July 23, 2007 – Harley-Davidson corrects its flight pattern with dealers

The Harley-Davidson Motor Company just held its annual summer meeting for all dealers from around the world. Four thousand, seven hundred people showed up at the Opryland convention center in Nashville, Tenn. The product line for 2008 was introduced and for U.S. dealers a complete change in the way in which motorcycles will be distributed was unveiled.
The 2008 lineup went well beyond bold new graphics, with three new V-twins, one new Buell and, get this, price reductions on some models. All comments I heard from dealers regarding the product line were positive. There were a few, but only a few, who did not like the new allocation process.
Previously, dealers had earned an SUA (allocation) based on a turn-and-earn basis. The Motor Company found this system was putting too many motorcycles in the wrong place, since the allocation had been earned when market conditions and dynamics were dramatically different than they are today.
The new allocation number is primarily determined by an annual business plan submitted by the dealer. This plan is subject to review and approval by the Motor Company and is subject to established criteria and limitations of the dealer. Shipments throughout the year are conditioned on dealers maintaining sales objectives, with the ultimate goal being the dealer inventory being at conservative levels established by the Motor Company. My opinion is that the plan is brilliant and far better than any I am aware of in the motorcycle or automotive business.
As was the case at the winter meeting, the central theme from the CEO on down was that things have changed. And, as at the winter meeting, no one was heard to disagree. My response to anyone talking about how things were different was, “and, so what are you doing different?”
Much to the credit of Harley, they are making major changes in the way they do business and are providing more resources for dealers to make needed adjustments. The summer meeting is a very busy time for dealers and their staff. There is much to see and consider and some key buying decisions need to be made. It was clear there was little exhibited urgency when it came to checking out the new training and information resources on display. The information being provided was, to my way of thinking, the most valuable thing being offered. To be fair, the distractions abounded.
I had traveled to Nashville in my trusty old Twin Cessna, and stopped on the way in Orlando for my annual recurrent training, which common sense and my insurance company dictate that I have. Much of the training is done in a very high-tech flight simulator. You “fly” the simulator while the instructor conjures up endless devious distractions and failures. To pass, you have to identify and solve or adjust to the problem, while continuing to fly the airplane. And of course, for some reason the auto pilot always fails.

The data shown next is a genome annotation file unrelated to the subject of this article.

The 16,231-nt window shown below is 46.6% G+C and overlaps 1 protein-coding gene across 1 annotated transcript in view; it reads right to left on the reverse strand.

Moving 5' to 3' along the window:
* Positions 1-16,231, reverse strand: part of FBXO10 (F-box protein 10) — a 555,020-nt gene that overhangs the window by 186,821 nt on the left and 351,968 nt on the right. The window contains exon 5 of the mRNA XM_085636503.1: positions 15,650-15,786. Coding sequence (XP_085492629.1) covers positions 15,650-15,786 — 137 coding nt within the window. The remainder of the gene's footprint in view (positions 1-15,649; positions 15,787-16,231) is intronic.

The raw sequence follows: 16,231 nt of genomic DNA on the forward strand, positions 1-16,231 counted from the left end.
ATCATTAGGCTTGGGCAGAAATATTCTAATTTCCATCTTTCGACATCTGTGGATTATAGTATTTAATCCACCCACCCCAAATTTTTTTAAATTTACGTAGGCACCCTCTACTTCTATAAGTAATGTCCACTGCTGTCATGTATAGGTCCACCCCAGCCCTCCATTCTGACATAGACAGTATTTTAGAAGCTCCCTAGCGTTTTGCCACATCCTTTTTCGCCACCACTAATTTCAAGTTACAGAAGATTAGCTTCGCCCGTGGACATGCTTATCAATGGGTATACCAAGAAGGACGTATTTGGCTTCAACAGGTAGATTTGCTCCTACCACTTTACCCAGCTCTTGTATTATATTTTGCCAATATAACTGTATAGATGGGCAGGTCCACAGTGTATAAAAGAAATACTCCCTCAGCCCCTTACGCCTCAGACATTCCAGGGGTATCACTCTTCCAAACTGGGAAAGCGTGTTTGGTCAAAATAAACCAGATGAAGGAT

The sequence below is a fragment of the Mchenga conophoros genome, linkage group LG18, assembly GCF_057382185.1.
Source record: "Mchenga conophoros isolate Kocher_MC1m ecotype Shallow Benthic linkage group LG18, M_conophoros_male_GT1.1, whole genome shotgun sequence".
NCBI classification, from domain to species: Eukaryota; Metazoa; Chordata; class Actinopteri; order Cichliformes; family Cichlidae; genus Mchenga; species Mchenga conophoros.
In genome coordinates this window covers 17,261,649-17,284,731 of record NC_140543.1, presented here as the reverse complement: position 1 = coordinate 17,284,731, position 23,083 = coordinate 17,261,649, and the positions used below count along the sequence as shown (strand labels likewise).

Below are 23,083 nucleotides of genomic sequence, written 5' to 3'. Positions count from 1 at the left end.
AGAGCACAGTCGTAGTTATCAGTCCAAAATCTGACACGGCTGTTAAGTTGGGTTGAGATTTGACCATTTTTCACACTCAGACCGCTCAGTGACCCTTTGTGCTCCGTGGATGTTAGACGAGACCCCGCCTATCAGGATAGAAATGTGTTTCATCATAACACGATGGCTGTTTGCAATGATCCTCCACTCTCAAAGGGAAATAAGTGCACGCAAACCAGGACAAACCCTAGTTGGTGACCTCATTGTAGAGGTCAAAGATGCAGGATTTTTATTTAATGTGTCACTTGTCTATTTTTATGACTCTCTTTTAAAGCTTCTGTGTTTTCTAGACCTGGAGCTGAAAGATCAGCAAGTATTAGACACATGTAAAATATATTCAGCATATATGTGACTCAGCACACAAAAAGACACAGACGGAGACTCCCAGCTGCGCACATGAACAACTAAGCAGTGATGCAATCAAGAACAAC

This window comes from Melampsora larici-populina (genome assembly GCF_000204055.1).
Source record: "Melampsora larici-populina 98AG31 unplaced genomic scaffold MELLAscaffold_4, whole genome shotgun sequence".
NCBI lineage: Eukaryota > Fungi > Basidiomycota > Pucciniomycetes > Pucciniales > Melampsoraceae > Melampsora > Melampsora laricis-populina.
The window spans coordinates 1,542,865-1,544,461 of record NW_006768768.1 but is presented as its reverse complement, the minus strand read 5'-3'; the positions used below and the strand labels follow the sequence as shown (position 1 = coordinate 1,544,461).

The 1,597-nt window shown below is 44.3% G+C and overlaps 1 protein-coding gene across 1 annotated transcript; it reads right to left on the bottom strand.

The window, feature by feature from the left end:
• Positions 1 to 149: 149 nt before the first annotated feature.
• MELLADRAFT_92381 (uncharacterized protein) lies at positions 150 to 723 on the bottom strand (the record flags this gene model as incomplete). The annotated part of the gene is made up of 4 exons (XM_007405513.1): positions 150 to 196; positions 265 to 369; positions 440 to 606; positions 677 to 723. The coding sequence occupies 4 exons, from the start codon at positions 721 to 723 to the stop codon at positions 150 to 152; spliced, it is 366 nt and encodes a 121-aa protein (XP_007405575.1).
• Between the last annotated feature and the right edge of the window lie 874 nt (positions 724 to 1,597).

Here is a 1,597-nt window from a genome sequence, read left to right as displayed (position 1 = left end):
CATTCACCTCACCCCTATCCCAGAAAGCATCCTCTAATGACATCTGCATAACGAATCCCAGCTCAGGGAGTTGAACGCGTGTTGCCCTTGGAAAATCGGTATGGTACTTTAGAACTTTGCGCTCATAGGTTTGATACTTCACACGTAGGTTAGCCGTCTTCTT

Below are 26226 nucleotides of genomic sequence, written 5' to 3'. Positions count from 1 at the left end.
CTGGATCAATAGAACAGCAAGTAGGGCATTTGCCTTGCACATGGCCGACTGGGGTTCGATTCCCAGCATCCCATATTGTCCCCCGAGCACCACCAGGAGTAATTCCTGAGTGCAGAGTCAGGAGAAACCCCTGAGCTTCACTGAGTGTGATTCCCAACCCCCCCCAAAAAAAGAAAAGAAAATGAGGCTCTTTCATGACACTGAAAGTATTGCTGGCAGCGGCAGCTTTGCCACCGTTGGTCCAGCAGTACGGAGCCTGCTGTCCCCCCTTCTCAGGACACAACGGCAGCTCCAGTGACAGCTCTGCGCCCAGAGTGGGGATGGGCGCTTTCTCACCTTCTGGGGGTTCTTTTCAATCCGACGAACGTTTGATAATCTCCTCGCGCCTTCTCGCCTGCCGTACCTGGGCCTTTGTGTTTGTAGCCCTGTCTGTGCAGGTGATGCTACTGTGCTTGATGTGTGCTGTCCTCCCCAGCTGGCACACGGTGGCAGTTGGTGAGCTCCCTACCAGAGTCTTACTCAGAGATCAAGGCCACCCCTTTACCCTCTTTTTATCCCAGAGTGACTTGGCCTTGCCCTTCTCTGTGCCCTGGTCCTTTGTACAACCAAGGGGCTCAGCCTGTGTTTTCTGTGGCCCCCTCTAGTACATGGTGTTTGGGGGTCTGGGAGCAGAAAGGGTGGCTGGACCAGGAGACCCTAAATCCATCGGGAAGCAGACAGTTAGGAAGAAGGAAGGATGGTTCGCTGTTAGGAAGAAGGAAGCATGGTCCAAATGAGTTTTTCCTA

On every aircraft there are three primary instruments. They measure airspeed, attitude and altitude. Aircraft do not crash because of mechanical failure, they stop flying when you run out of airspeed and/or altitude, which is often brought about by failing to maintain the aircraft in the proper altitude.
It has often occurred to me that dealerships fail for exactly the same reasons. We operate complex and multi-disciplined enterprises with many entry level personnel. We are seasonal and have the need to meet high customer expectations and an ever-increasing overhead. There is no shortage of distractions; they come at us throughout the day. The dealer principal and every department head has to deal with the distractions while never losing focus on what is making the dealership “fly.”
Air flow under the wing creates the lift to make the aircraft fly, customer flow does the same for the dealership. There is no more important piece of information to a retailer than how many people come in. If the count is less than you need, in every department, address it before you stall. But before throwing massive advertising dollars at the problem, check the altitude. Is everyone focused on making it easy for the customer to buy? Do you have the processes and enough people to make the most of what traffic you are getting? Altitude: are you at the right level for your customers? Is it a fun place for your customers? Are you where you need to be, and are you open the hours that the current market dictates?
We have lots of information, perhaps an overload of it. We need to change and make needed adjustments, without losing track of air speed, attitude and altitude. Cheers, Ed. psb
Ed Lemco has been involved with the powersports industry for more than 30 years. Lemco, the former owner of Lemco Management Group, is the executive director of the National Council of Motorcycle Dealer Associations. Lemco currently operates a call center for dealers in St Croix.

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